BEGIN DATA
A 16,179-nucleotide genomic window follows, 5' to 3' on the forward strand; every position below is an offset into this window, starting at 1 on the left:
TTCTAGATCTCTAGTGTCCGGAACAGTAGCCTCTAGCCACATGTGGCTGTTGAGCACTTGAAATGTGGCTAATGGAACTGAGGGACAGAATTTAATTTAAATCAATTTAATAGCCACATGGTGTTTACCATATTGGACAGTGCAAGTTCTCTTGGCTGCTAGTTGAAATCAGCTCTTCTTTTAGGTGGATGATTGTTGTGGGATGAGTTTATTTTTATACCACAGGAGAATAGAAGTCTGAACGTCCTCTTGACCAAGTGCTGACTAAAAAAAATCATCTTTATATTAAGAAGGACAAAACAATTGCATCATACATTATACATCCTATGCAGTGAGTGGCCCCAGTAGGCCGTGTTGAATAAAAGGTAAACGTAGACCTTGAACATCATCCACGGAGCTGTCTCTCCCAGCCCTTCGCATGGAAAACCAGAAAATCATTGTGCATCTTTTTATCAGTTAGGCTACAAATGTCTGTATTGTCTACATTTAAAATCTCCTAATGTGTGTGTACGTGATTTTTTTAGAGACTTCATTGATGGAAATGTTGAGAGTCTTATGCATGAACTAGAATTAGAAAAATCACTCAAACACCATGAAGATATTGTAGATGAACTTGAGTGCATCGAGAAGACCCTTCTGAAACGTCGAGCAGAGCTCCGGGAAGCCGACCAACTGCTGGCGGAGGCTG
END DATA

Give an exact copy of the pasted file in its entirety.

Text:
A 16,179-nucleotide genomic window follows, 5' to 3' on the forward strand; every position below is an offset into this window, starting at 1 on the left:
TTCTAGATCTCTAGTGTCCGGAACAGTAGCCTCTAGCCACATGTGGCTGTTGAGCACTTGAAATGTGGCTAATGGAACTGAGGGACAGAATTTAATTTAAATCAATTTAATAGCCACATGGTGTTTACCATATTGGACAGTGCAAGTTCTCTTGGCTGCTAGTTGAAATCAGCTCTTCTTTTAGGTGGATGATTGTTGTGGGATGAGTTTATTTTTATACCACAGGAGAATAGAAGTCTGAACGTCCTCTTGACCAAGTGCTGACTAAAAAAAATCATCTTTATATTAAGAAGGACAAAACAATTGCATCATACATTATACATCCTATGCAGTGAGTGGCCCCAGTAGGCCGTGTTGAATAAAAGGTAAACGTAGACCTTGAACATCATCCACGGAGCTGTCTCTCCCAGCCCTTCGCATGGAAAACCAGAAAATCATTGTGCATCTTTTTATCAGTTAGGCTACAAATGTCTGTATTGTCTACATTTAAAATCTCCTAATGTGTGTGTACGTGATTTTTTTAGAGACTTCATTGATGGAAATGTTGAGAGTCTTATGCATGAACTAGAATTAGAAAAATCACTCAAACACCATGAAGATATTGTAGATGAACTTGAGTGCATCGAGAAGACCCTTCTGAAACGTCGAGCAGAGCTCCGGGAAGCCGACCAACTGCTGGCGGAGGCTG